Alaska DOC commissioner wants to stop easy access of illegal drugs in prisons

Dean Williams, Commissioner of the Alaska Dept. of Corrections, speaks to reporters in January 2016. (Photo by Skip Gray,360 North)

Dean Williams, the commissioner of the Department of Corrections, acknowledges it’s easy to access illegal drugs in prison in Alaska. He says his department is trying to stop it.

This month, five women at Hiland Correctional Center in Eagle River overdosed in a 24-hour period, and three men were recently charged with conspiring to smuggle drugs into Goose Creek Correctional Center.

Williams says people often think you can stop drugs from entering prisons by searching people. He says it doesn’t work that way.

“Most of these are being packed inside people’s bodies and you cannot search people’s bodies internally who are coming into prison,” Williams said. “You can’t. There are civil rights issues and just operationally how the heck would you do it? It’s impossible.”

Williams says on the enforcement side, his internal investigations unit is working with state and national enforcement agencies to track down and charge people who are smuggling drugs into the institutions. But he says that won’t solve the whole problem – they also need preventative measures. Williams says the most effective tool is keeping people busy with jobs and other activities.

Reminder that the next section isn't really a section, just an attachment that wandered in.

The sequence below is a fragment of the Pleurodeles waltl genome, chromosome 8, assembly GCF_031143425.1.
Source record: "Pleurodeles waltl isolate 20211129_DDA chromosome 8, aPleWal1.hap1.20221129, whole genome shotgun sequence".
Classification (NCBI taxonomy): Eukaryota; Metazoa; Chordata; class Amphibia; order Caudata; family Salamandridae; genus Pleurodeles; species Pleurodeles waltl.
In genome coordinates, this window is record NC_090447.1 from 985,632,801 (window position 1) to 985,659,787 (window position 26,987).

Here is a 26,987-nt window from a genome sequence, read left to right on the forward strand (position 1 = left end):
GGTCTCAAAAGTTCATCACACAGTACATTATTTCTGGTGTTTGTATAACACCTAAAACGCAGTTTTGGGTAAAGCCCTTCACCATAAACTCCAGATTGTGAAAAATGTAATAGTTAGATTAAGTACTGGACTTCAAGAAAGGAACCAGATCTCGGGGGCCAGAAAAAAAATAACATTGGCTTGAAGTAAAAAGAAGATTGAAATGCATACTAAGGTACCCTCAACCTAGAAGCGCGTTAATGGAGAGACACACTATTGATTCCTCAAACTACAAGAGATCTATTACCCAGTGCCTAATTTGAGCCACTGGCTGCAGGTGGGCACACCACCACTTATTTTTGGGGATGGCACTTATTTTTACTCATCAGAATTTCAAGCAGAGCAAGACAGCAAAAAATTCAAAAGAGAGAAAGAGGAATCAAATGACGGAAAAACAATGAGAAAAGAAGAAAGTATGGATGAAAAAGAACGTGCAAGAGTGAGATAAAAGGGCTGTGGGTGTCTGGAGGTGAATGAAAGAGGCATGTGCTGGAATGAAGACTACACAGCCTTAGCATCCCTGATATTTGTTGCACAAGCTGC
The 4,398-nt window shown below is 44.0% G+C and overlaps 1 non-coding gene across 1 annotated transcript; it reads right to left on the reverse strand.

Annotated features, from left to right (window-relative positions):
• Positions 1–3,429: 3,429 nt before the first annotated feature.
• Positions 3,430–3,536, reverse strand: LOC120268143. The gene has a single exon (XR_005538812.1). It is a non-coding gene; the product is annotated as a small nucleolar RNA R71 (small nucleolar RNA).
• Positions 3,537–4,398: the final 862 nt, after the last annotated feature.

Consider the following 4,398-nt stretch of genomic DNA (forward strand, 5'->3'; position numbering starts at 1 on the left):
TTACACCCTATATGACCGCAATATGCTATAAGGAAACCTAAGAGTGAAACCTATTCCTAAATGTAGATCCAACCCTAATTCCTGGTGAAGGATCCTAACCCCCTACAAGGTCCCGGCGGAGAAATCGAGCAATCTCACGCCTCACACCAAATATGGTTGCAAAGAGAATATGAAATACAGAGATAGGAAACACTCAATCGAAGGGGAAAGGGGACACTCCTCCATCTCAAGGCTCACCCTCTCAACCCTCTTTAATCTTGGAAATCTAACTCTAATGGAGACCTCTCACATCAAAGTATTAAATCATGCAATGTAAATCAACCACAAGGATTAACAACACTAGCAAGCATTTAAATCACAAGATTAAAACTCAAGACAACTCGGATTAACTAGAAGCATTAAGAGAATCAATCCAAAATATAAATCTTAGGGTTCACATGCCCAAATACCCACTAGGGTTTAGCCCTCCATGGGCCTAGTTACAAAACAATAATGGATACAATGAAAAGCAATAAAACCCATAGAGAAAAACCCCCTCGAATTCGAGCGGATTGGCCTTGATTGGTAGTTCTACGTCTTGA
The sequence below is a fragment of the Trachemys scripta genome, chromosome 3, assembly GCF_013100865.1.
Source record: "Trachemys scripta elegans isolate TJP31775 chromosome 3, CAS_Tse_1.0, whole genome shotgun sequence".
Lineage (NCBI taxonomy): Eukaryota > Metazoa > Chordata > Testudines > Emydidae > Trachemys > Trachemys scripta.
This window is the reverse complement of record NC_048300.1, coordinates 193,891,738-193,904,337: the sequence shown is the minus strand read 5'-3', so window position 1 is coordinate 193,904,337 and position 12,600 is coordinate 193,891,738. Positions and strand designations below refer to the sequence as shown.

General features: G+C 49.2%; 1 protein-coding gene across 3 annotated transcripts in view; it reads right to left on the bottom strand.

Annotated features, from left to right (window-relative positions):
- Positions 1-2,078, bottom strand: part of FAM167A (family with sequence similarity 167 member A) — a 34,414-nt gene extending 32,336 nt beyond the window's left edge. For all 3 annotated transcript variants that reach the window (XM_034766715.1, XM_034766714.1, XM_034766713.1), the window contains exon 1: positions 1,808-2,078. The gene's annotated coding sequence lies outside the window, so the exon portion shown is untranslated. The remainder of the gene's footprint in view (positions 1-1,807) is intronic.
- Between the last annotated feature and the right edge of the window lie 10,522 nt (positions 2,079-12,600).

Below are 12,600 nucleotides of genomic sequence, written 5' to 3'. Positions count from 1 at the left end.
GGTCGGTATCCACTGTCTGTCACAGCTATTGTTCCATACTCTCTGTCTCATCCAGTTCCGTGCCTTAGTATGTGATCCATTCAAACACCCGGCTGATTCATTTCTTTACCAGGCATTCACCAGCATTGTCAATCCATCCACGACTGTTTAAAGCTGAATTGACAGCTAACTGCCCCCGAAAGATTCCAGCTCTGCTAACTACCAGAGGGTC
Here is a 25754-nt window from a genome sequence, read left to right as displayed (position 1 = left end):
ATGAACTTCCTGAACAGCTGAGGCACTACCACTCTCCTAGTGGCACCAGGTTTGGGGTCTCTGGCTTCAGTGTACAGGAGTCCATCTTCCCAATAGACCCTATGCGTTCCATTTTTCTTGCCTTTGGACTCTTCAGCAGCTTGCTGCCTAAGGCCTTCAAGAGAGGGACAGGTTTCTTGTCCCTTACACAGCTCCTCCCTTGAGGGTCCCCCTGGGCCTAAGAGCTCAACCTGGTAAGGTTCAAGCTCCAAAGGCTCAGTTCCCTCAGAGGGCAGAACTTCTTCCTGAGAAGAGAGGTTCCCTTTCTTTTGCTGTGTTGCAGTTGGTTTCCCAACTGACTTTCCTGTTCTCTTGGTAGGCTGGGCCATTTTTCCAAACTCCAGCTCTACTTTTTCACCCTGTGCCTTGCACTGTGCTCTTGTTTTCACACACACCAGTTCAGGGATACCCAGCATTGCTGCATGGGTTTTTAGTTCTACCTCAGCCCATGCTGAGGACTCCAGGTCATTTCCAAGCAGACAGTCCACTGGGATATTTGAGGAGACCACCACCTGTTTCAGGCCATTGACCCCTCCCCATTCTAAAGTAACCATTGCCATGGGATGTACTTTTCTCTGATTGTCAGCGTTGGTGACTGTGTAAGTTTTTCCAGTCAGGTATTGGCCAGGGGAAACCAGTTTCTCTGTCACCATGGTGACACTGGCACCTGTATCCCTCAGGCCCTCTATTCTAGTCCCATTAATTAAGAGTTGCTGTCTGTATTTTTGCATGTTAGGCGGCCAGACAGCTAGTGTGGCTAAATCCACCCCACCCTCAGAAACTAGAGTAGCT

“Really just creating purpose,” Williams said. “What I call purpose and jobs – having something to do. All of those things are huge preventative pieces. So when you have people occupied, there’s less trouble.”

Williams says he’s trying to create more opportunities for inmates by inviting community members into prisons to offer classes and programs. He also wants to reintroduce prison industries, like building furniture, to give inmates more productive things to do and raise money for the department to offer more options. Williams says stopping drug use and trafficking in prisons requires a multifaceted approach because different people require different solutions.

“Lots of activities. Many paths forward. Both treatment, jobs, vocational training,” Williams said. “I want it all is because what I see elsewhere is that’s how you bring down the re-offense rate. That also, by the way, helps reduce subcultures and gangs and drug trafficking.”

Williams is partially modeling his new strategies on prisons in Norway, which have minimal problems with drugs and lower recidivism rates. He traveled to the Scandinavian country earlier this fall to visit their facilities.

Williams and other statewide law enforcement officials are also considering offering amnesty to people who try to smuggle drugs into prisons. That means if a person sneaks drugs into a facility then thinks better of it, if the person reports the drugs within a short window of time, then they won’t be charged with a crime.

Click below to listen to a longer interview with DOC Commissioner Dean Williams. 

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